It’s a rare thing for actors to be given the kind of gifts they’re given in Tony Kushner’s seven-hour epic Angels in America.
Over the course of the two sprawling parts, Millenium Approaches and Perestroika, some actors are given several vastly different characters, whereas others stick mainly to the one. It’s a work where each character is fully developed and is given the time to have a complete emotional arc. What Kushner’s writing allows an actor to do is to take the less obvious choices and become completely immersed in that character’s world.
That’s why, in this production’s constellation of fine theatrical elements, it’s the performances that shine brightest. Marcus Graham is fantastically villainous as closeted gay lawyer Roy Cohn, picking up the smallest nuances in each line. His performance is both physically imposing and vulnerable. Luke Mullins is a perfect Prior Walter, the young gay man living with AIDS at the centre of the story. Mullins delivers a finely textured performance and doesn’t miss a beat in the entire play.
Mitchell Butel is ruthless in his portrayal of Louis, bringing the unassuming self-obsession and vanity necessary to make the role work. Paula Arundell is otherworldly as the Angel and Ashley Zukerman has internal struggle down to a tee as closeted Mormon clerk Joseph.
Robyn Nevin shows versatility, going from bearded Rabbi to Ethel Rosenberg, a Jewish woman executed as an apparent Communist spy, to the no-nonsense Mormon mother Hannah. Her performance as Hannah provides some of the play’s most tender moments.
Deobia Oparei as gay nurse and former drag queen Belize and Amber McMahon as the jilted Mormon wife Harper, both take bold choices with their characters. It takes a good chunk of the first part to work out exactly what they’re doing and why, but once you get your head around those choices and begin to understand their characters, they’re two of the most rewarding performances.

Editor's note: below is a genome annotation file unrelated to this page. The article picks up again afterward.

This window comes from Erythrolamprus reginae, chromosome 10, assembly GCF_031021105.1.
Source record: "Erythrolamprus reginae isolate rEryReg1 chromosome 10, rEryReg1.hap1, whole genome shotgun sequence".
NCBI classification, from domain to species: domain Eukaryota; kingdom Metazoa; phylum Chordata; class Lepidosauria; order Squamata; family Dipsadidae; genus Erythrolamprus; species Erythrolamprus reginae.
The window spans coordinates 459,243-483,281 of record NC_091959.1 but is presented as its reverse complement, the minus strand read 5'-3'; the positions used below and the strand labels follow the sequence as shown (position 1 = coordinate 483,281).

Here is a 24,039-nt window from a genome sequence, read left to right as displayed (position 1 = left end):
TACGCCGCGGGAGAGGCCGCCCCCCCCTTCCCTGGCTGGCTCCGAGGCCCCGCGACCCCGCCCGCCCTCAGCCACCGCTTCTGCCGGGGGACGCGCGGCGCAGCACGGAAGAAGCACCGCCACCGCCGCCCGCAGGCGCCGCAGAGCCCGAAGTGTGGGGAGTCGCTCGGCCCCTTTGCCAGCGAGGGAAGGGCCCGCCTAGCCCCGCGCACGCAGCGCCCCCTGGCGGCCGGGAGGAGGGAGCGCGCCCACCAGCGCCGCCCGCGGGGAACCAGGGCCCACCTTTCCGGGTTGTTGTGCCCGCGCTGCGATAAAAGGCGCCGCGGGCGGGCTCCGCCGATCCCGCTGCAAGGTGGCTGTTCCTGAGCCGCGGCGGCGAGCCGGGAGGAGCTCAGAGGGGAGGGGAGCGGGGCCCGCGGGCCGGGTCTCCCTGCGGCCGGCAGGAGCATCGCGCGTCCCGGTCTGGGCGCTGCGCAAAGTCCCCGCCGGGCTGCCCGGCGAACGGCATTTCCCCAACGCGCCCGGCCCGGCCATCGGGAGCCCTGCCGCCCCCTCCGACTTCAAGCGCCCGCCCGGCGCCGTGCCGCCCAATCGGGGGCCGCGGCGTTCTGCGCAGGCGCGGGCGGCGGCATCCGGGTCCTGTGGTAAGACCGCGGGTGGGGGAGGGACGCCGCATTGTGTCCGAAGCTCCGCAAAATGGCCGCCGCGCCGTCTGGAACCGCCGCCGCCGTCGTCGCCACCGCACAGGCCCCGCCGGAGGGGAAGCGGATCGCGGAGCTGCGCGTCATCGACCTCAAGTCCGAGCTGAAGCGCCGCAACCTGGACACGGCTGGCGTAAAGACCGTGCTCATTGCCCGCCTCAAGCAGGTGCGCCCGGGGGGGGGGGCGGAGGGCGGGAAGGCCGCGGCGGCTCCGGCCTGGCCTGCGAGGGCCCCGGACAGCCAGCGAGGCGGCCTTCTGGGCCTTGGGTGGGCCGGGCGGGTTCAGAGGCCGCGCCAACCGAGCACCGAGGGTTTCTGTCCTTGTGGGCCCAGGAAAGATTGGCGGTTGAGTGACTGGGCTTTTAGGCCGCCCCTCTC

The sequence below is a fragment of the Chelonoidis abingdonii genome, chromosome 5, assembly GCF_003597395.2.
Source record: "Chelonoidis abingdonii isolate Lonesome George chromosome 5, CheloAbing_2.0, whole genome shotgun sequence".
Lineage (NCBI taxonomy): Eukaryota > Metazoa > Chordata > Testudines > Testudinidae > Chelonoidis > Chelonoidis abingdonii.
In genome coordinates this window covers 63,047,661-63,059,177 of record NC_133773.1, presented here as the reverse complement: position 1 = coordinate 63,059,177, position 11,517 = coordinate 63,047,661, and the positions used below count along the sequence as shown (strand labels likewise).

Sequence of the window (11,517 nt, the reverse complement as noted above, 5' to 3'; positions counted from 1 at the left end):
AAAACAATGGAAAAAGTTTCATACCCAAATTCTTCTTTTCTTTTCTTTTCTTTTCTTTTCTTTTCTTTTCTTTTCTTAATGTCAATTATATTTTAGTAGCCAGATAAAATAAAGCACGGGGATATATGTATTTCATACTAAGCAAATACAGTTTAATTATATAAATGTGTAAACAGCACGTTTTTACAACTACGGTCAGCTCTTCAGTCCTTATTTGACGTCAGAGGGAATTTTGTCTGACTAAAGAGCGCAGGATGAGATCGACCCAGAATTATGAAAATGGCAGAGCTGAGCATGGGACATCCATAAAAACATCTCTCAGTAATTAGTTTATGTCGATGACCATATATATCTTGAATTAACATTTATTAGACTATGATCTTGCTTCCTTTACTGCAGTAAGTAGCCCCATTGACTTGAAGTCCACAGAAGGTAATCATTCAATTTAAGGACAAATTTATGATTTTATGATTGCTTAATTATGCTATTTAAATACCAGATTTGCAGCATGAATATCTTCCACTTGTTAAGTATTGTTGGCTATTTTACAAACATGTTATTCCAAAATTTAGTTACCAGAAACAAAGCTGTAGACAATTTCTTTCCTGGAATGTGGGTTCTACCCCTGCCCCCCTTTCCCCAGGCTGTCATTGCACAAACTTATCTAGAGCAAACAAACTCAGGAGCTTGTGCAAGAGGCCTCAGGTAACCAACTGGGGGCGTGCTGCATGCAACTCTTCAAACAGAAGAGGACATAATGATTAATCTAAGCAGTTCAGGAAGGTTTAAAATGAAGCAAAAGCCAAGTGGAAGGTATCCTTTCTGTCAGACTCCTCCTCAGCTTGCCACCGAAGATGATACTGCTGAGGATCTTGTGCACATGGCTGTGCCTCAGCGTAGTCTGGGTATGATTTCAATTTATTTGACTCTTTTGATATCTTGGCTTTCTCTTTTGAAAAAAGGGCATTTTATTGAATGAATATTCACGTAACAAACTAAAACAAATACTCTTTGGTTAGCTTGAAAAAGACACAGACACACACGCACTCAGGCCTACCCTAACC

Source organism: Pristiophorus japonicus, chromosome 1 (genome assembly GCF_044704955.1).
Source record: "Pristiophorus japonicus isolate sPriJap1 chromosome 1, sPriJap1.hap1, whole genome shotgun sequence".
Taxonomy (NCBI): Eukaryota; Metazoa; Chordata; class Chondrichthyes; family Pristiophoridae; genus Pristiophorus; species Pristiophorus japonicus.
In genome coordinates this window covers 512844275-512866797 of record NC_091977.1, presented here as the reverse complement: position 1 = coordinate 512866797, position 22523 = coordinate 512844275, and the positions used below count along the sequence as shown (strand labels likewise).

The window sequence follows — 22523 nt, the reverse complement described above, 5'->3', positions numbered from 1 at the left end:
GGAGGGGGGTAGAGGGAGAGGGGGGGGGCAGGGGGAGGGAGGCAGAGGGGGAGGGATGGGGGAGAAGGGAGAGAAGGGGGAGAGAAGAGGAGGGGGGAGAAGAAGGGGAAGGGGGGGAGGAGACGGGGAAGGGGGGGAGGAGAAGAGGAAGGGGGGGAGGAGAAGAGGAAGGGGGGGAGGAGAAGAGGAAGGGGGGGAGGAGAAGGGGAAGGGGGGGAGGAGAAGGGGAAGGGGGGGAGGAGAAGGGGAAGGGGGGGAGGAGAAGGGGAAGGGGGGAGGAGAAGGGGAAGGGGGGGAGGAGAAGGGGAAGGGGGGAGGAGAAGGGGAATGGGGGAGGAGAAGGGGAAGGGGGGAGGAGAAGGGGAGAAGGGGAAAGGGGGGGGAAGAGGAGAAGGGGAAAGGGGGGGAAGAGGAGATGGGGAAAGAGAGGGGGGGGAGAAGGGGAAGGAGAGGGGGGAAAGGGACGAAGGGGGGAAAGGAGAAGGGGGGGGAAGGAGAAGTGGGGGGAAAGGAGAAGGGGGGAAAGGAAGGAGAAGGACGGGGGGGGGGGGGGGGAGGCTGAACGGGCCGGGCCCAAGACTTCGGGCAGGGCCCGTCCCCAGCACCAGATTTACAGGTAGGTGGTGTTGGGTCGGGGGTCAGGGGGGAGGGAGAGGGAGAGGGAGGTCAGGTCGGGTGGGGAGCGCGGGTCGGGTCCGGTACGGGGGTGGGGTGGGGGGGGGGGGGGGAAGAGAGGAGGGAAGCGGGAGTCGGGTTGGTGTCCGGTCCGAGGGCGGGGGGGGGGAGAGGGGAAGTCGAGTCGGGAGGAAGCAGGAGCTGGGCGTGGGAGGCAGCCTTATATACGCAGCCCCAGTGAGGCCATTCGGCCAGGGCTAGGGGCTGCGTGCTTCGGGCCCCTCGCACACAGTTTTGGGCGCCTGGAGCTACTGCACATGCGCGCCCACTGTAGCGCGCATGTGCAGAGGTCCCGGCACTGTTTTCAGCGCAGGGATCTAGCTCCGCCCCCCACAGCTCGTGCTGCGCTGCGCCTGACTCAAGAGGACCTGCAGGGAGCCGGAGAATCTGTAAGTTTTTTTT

Kushner’s work is marvelously messy and covers a veritable gamut of styles, moods and approaches. It’s a difficult beast to tame and director Eamon Flack has absolutely succeeded. He expertly handles the episodic nature of the piece, shifting from moment to moment at lightning pace. His work in a scene in the second act of part one, where two couples simultaneously separate, is fantastic.
Michael Hankin’s set, covered wall-to-floor in shining off-white tiles, is transformed from Brooklyn apartment to a hallucinated Antarctica with Niklas Pajanti’s stunning lighting design. Mel Page’s costumes are fantastic from the everyday through to the fantastical and sound designer Steve Francis has created a rich, varied soundscape. Working with lighting, set, costumes and sound, Flack has created a production that is full of glitter, pyrotechnics and magic.
The beauty of Kushner’s writing lies in the way that big ideas surrounding humanity, religion, race and politics resonate in the most unlikely and seemingly insignificant of characters. Flack’s lightness of touch and comedic sensibility mean that as big as Kushner’s ideas are, they always feel immediate, tender and real.
For theatre lovers, this is an absolute treat. Belvoir’s season allows audiences to either watch the two parts over two separate nights or settle in early on a Saturday or Sunday afternoon for a theatrical marathon. Doing so is like eating a massive piece of a rich, layered and expertly crafted chocolate cake. Consuming the whole thing at once is a sublime experience, even if you do feel a little woozy by the end. Belvoir’s Angels is delicious, decadent and absolutely unmissable.